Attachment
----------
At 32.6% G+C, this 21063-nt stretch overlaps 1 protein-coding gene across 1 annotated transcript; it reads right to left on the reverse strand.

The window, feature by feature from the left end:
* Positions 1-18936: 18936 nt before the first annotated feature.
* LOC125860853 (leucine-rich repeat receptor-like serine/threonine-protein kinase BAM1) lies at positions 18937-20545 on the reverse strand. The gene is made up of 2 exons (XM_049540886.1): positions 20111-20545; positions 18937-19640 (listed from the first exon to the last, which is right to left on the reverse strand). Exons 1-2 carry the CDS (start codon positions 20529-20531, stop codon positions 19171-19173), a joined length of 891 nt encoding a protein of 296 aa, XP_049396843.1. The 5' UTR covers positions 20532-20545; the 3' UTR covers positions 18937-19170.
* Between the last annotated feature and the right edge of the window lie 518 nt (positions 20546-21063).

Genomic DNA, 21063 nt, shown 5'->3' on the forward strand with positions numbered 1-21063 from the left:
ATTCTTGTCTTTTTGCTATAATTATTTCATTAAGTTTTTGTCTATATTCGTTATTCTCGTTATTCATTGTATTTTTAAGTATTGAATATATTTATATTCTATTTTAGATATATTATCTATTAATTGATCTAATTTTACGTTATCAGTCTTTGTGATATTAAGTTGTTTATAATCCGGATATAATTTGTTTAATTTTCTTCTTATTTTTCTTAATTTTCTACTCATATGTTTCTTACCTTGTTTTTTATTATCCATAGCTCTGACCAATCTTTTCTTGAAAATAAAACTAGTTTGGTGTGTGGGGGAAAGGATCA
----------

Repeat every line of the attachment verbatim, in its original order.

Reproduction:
At 32.6% G+C, this 21063-nt stretch overlaps 1 protein-coding gene across 1 annotated transcript; it reads right to left on the reverse strand.

The window, feature by feature from the left end:
* Positions 1-18936: 18936 nt before the first annotated feature.
* LOC125860853 (leucine-rich repeat receptor-like serine/threonine-protein kinase BAM1) lies at positions 18937-20545 on the reverse strand. The gene is made up of 2 exons (XM_049540886.1): positions 20111-20545; positions 18937-19640 (listed from the first exon to the last, which is right to left on the reverse strand). Exons 1-2 carry the CDS (start codon positions 20529-20531, stop codon positions 19171-19173), a joined length of 891 nt encoding a protein of 296 aa, XP_049396843.1. The 5' UTR covers positions 20532-20545; the 3' UTR covers positions 18937-19170.
* Between the last annotated feature and the right edge of the window lie 518 nt (positions 20546-21063).

Genomic DNA, 21063 nt, shown 5'->3' on the forward strand with positions numbered 1-21063 from the left:
ATTCTTGTCTTTTTGCTATAATTATTTCATTAAGTTTTTGTCTATATTCGTTATTCTCGTTATTCATTGTATTTTTAAGTATTGAATATATTTATATTCTATTTTAGATATATTATCTATTAATTGATCTAATTTTACGTTATCAGTCTTTGTGATATTAAGTTGTTTATAATCCGGATATAATTTGTTTAATTTTCTTCTTATTTTTCTTAATTTTCTACTCATATGTTTCTTACCTTGTTTTTTATTATCCATAGCTCTGACCAATCTTTTCTTGAAAATAAAACTAGTTTGGTGTGTGGGGGAAAGGATCA